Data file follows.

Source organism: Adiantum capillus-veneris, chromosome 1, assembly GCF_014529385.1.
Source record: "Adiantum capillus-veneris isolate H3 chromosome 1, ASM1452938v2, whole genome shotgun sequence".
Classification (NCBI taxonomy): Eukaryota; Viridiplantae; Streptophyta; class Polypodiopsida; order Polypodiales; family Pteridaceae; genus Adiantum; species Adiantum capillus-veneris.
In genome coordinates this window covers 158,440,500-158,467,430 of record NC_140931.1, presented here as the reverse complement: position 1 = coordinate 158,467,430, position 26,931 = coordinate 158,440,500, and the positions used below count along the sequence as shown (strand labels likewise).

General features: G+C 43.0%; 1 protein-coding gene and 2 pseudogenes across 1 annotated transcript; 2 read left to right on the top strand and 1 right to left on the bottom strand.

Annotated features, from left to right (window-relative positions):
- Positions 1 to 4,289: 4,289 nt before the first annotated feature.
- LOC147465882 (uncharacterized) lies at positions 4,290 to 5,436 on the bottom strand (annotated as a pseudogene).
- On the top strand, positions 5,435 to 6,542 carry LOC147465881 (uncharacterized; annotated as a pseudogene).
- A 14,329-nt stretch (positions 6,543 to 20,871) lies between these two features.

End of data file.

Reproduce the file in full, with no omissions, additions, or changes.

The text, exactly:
Source organism: Adiantum capillus-veneris, chromosome 1, assembly GCF_014529385.1.
Source record: "Adiantum capillus-veneris isolate H3 chromosome 1, ASM1452938v2, whole genome shotgun sequence".
Classification (NCBI taxonomy): Eukaryota; Viridiplantae; Streptophyta; class Polypodiopsida; order Polypodiales; family Pteridaceae; genus Adiantum; species Adiantum capillus-veneris.
In genome coordinates this window covers 158,440,500-158,467,430 of record NC_140931.1, presented here as the reverse complement: position 1 = coordinate 158,467,430, position 26,931 = coordinate 158,440,500, and the positions used below count along the sequence as shown (strand labels likewise).

General features: G+C 43.0%; 1 protein-coding gene and 2 pseudogenes across 1 annotated transcript; 2 read left to right on the top strand and 1 right to left on the bottom strand.

Annotated features, from left to right (window-relative positions):
- Positions 1 to 4,289: 4,289 nt before the first annotated feature.
- LOC147465882 (uncharacterized) lies at positions 4,290 to 5,436 on the bottom strand (annotated as a pseudogene).
- On the top strand, positions 5,435 to 6,542 carry LOC147465881 (uncharacterized; annotated as a pseudogene).
- A 14,329-nt stretch (positions 6,543 to 20,871) lies between these two features.